I’ve read countless great books that feature safe, consensual kink that I could personally relate to, books where the Dom is a loving, stoic character who has mastered control, knows the signs that accompany Sub Drop and never forget about aftercare. They walk their Sub through cues and scenes, recognize when a safe word is going to be said before it’s ever uttered, and love their partners fiercely in and out of the bedroom. But as lovely and warm as that picture is, it simply isn’t the reality for many people who dabble in kink.

At least, not at first.

At first, there’s sometimes the fumbling, messy, unsure play masquerading as sex that ushers people to kink resources, clubs, dungeons, or support groups. Sometimes that same type of sex simply leads to a new level of satisfaction between two or more people without ever stepping foot in a dungeon or club. Believe it or not, we all have to start somewhere, and as luxurious as a handsome Dom with a raspy voice who knows their shit sounds, it usually isn’t the beginning for all of us. That absolutely does not mean that the beginning—whatever it may look like—isn’t important, real, or less than that of someone who does find their handsome, raspy Dom at the drop of a hat.

For me, and for many others, the pull to sexually-satisfying kink begins with unconventional—usually uncontrollable—bouts of unexplained pleasure. Sometimes kink can reveal itself in small ways. Biting, scratching, hair-pulling and general roughness during sex was my indicator that kink was on the horizon, something both me and my partner wanted to explore. However, I had absolutely no terminology for that. Neither did she. So, what happened? Where did we go? What did we do? Rough sex was a normal thing for many sexually-satisfied people in my social circle, but I had no idea how to tell just how rough rough should be. What I wanted rough to mean.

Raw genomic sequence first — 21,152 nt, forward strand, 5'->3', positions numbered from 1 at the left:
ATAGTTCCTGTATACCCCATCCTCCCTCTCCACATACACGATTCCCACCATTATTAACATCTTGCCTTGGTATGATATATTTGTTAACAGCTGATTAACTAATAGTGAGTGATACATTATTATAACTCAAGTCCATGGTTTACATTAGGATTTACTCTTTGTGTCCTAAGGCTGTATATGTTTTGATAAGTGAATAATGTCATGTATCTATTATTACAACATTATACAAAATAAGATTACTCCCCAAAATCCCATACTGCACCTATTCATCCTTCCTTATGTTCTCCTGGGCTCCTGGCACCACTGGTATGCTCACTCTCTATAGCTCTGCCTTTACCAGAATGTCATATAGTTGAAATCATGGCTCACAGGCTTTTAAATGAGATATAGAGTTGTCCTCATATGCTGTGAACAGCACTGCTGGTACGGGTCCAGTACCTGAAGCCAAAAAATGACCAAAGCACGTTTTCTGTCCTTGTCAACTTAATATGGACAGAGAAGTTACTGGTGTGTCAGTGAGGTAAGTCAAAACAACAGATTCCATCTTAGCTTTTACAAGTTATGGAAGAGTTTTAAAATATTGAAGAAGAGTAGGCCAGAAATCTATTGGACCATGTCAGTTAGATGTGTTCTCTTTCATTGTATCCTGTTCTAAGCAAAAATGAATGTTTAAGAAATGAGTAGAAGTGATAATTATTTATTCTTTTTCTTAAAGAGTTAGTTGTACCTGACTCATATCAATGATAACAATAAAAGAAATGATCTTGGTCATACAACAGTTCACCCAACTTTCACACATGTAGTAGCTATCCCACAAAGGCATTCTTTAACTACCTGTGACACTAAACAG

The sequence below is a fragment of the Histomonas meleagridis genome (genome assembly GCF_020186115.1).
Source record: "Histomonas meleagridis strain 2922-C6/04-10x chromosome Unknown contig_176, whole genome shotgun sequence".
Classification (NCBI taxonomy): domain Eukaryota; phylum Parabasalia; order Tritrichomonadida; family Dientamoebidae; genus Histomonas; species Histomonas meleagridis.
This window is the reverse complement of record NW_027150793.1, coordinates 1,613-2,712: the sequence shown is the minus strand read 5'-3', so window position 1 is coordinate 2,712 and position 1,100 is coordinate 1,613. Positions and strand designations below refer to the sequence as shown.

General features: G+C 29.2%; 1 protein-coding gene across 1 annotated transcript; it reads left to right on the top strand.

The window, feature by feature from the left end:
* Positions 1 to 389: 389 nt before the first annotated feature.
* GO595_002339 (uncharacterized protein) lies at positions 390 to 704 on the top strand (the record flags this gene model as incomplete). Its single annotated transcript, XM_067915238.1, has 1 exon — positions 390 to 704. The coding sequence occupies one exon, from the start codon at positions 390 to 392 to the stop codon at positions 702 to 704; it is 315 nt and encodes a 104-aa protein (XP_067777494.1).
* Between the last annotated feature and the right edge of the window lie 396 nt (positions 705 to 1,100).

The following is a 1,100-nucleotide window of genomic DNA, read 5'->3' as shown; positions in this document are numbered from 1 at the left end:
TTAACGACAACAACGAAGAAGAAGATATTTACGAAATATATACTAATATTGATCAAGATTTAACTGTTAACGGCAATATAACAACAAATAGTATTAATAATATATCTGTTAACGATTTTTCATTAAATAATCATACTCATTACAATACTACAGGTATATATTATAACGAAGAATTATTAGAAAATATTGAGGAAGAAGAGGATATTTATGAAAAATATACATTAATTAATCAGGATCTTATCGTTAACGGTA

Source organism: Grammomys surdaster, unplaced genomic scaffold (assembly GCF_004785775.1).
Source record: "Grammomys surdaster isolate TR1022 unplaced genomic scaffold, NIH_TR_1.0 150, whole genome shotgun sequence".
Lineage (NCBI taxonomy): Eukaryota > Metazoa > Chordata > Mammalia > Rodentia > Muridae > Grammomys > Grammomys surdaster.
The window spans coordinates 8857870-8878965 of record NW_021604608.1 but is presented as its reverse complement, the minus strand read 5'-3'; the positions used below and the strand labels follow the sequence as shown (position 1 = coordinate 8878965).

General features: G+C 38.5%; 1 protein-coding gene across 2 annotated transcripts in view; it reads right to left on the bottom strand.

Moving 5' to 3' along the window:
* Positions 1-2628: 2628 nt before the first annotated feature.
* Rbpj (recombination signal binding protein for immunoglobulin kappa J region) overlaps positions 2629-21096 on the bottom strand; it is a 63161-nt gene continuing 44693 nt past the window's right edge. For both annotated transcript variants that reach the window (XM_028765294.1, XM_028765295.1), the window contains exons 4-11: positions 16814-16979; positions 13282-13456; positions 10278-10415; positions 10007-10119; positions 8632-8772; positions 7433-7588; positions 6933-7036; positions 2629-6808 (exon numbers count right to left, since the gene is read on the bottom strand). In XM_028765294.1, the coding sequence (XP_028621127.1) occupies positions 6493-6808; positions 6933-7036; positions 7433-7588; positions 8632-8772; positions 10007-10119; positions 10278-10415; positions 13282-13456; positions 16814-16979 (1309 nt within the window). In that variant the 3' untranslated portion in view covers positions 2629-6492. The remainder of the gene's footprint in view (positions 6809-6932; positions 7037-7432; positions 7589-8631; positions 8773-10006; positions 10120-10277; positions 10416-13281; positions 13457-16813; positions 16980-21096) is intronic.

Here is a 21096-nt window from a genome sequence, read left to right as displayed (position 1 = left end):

I didn’t know what a safe word was. We didn’t establish a safety code, communicate about cues, body language, or triggers, because that language had never been readily available to us. Unfortunately, this led to an extremely unhealthy relationship built on physicality neither of us knew how to explore. My personal situation is where my understanding for the lack of representation in literature—especially Queer literature—stems from. Because, honestly, who wants to read about a rocky relationship riddled with mis-communication and flaws?